Full disclosure, I get a $5 credit for pointing you their way.

Pro Tip: before you leave and switch your sim card, use the call forwarding feature to forward your calls to the number you get with KnowRoaming, and none of your callers will even notice you're out of the country.

Home Internet / Phone / TV

You've heard of cord-cutting right? If you're ready to get with it, you'll learn how I get HD TV, Netflix, CraveTV, Home Phone, and High Speed Internet for $64.21/mo (that includes tax).

Here's the secret... two of those services are actually free (no monthly bill). Unbeknownst to most Canadians, free HDTV is streaming through the air right around us, all we need is a relatively cheap antenna to pick it up. See ya cable bill! Check out this site to see which channels you'll get, but if you live in a city you'll most likely get the big Canadian channels.

Heads up: with lower-cost providers, some have said that customer support is the biggest difference. But, just remember, they are selling you the capability coming through the plug in the wall. Take ownership over your equipment and home network.

Internet - Carrytel $39.99 (use my referral code KI9378 for $10 off modem or installation)

  • 50mbps down, 10mbps up (good enough for 4K)
  • Unlimited traffic


  • Netflix - $9.99/mo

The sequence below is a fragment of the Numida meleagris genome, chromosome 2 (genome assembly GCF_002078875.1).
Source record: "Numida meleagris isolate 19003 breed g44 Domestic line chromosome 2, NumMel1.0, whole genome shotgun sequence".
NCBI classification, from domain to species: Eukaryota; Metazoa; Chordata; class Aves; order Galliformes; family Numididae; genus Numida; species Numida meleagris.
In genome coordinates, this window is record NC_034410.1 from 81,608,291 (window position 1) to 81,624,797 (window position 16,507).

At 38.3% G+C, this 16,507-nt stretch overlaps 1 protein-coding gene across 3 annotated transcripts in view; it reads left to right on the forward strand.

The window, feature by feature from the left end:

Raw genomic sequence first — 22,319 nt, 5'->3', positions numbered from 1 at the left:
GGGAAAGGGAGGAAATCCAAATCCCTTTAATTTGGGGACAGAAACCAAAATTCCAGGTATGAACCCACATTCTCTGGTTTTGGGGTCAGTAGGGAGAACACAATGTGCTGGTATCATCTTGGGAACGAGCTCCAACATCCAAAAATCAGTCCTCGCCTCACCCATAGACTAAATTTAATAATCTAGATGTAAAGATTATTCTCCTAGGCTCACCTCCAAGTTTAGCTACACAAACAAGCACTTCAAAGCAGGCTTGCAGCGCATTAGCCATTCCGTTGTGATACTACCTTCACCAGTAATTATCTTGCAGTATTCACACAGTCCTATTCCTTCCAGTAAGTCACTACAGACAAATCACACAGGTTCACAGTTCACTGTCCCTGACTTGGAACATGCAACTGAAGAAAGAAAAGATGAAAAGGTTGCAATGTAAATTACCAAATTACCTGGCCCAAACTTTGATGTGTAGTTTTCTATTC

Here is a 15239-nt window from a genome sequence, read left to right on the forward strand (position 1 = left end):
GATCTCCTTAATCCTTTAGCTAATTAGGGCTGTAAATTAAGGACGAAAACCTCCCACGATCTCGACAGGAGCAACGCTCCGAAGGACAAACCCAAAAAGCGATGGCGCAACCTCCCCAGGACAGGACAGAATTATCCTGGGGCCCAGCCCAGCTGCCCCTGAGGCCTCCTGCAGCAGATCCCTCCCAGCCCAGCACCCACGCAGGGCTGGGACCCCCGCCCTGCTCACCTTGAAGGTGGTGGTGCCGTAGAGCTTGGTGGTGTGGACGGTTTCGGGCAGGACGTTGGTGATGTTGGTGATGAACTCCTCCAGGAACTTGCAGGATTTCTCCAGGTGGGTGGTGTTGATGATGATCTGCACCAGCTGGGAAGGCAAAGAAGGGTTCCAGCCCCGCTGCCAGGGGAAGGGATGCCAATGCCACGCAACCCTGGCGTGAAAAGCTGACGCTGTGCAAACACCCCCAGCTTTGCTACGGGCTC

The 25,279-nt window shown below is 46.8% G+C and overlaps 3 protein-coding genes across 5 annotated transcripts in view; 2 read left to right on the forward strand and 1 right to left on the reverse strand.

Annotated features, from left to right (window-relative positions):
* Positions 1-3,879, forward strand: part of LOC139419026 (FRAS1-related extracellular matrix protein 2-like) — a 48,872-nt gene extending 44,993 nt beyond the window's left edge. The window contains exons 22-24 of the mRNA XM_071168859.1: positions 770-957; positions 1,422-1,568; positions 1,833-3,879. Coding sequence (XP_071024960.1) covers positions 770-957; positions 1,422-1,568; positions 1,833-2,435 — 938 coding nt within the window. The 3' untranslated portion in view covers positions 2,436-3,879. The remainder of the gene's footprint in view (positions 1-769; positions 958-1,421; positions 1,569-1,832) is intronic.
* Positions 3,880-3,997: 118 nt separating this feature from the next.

• CraveTV - $7.99/mo+HST
  • CBC, Global, CTV, etc. HD Antenna - $0/mo (Antenna was $30)

Home Phone

  • Freephoneline.ca - $0/mo ($79 voip unlock set up fee, and bought $15 device Linksys PAP2T online)
  • Most people probably don't even need home phone. This is a not-so-guilty nostalgia thing for me.

My annual home telecom/entertainment budget is: $866.38


Unless you've got super complicated taxes. Just do them yourself - it couldn't be easier with SimpleTax.ca. Pay what you like (including $0). But, it's fantastic, and saves you tonnes of time and effort, so I'd send at least $10 their way.


Now, this one might be difficult to swallow for some, but I've made a point of not buying a car. Considering that some estimates place the cost of car ownership at $10,000+ per year, and knowing the alternatives available to me in a city, I couldn't justify it.

If you're about to take the plunge, consider this first:

  • Is a car-share service available in your city?
  • Do you have easy access to good public transportation?
  • Would you like to join the eBike club? (Shout-out to Scooteretti).

My Transport Situation (in order of frequency):

  • Within my city, and daily commute during months of at least 5° C weather: eBike Scooter (~$100 annual service, ~$600 battery replacement every three years), $0.25 / day of use for charging).
  • Within my city, when I need a car: VrtuCar ($10/mo membership, $3.99/hr+$0.39/km - insurance and gas included).
  • During the cold months, or on rainy days: Ottawa's fantastic public transportation system OCTranspo ($113.75/mo or $3.35 per ride).
  • Going to home to visit family: VIARail (Ottawa to London is $205.66 round trip if booked early).
  • Flight: always find lowest price on Google Flights, then book it on PCTravel.ca for 30 PC points/$, AND the airline points.

My annual transportation budget is $2,285.15 (not including flights/vacation).